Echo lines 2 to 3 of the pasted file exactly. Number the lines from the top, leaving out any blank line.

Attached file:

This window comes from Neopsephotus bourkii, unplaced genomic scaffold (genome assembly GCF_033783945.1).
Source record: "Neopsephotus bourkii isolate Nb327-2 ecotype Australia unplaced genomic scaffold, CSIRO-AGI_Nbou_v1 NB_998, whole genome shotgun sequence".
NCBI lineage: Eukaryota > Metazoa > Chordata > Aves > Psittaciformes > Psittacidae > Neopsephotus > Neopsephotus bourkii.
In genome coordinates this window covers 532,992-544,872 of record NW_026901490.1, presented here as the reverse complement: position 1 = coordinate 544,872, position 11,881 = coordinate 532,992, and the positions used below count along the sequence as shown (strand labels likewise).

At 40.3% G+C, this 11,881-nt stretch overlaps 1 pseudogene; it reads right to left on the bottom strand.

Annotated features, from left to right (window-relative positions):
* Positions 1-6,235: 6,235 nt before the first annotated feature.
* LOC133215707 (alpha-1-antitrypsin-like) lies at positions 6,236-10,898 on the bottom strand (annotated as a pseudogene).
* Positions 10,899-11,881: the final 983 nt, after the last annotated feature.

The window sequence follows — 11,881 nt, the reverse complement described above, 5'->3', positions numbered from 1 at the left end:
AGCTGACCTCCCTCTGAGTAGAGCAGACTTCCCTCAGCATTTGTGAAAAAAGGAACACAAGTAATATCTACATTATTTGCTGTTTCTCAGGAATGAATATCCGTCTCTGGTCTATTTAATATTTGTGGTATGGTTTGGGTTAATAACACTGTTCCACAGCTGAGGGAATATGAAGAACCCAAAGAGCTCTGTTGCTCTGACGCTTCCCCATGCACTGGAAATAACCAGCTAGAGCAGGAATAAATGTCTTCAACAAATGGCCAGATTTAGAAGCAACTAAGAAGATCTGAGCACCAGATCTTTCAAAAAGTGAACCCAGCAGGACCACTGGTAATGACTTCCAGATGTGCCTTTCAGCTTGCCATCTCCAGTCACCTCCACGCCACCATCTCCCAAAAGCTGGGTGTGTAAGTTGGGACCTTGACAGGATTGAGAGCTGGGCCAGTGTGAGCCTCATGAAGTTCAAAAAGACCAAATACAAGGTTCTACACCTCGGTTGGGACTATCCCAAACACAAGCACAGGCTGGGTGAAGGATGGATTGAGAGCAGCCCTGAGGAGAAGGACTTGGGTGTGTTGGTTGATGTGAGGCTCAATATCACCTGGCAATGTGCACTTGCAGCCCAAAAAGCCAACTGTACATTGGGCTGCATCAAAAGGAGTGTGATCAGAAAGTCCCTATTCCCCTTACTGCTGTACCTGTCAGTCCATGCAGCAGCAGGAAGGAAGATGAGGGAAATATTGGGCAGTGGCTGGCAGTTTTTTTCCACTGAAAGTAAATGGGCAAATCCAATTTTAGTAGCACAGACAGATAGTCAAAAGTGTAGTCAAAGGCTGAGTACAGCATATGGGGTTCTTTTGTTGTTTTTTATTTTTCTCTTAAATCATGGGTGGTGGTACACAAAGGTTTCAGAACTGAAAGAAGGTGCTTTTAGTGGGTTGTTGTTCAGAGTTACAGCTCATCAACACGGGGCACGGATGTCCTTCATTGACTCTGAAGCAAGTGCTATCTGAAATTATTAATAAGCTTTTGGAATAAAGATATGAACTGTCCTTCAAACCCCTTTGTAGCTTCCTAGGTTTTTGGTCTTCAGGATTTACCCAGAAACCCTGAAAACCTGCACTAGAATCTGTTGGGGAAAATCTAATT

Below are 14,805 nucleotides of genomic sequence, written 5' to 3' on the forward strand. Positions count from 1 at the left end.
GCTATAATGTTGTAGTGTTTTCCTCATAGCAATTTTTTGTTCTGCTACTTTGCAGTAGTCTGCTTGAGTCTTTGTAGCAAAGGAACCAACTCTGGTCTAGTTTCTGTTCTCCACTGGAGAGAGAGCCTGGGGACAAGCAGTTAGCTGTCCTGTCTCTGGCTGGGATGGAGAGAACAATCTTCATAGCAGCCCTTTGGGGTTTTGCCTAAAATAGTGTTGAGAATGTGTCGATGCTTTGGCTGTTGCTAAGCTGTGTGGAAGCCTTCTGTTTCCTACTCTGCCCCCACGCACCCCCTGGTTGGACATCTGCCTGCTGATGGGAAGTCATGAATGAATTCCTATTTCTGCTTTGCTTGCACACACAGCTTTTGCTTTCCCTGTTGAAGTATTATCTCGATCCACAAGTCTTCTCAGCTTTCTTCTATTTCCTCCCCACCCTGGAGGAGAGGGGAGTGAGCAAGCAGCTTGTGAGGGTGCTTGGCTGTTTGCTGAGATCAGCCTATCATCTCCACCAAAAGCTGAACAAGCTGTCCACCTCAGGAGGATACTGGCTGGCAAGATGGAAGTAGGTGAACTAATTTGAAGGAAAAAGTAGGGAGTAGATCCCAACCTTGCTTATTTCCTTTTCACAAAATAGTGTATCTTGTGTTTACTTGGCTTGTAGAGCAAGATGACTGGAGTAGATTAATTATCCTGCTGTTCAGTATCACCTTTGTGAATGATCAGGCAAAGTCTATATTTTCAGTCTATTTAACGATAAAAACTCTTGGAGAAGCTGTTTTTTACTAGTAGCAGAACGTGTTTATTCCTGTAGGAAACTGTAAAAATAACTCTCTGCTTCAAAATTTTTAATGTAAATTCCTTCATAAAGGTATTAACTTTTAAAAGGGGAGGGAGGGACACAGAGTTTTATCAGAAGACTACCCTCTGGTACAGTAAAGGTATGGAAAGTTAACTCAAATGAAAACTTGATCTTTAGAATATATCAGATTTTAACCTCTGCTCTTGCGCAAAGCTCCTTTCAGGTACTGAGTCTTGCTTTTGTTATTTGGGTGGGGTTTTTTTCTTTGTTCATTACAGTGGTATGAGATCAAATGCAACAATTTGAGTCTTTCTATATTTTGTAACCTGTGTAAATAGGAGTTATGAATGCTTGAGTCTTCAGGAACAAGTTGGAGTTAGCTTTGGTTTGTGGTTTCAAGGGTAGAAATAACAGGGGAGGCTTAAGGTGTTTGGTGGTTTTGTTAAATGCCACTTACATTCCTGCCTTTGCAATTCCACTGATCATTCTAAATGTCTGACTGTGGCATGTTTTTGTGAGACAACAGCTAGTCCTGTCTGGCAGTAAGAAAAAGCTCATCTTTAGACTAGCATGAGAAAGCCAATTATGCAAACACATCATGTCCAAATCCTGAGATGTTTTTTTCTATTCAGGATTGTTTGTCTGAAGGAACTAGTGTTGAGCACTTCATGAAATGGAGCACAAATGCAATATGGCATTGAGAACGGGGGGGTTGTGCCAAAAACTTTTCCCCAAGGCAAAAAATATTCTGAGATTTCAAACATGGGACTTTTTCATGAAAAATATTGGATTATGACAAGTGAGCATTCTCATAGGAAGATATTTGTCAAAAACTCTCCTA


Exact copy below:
Source record: "Neopsephotus bourkii isolate Nb327-2 ecotype Australia unplaced genomic scaffold, CSIRO-AGI_Nbou_v1 NB_998, whole genome shotgun sequence".
NCBI lineage: Eukaryota > Metazoa > Chordata > Aves > Psittaciformes > Psittacidae > Neopsephotus > Neopsephotus bourkii.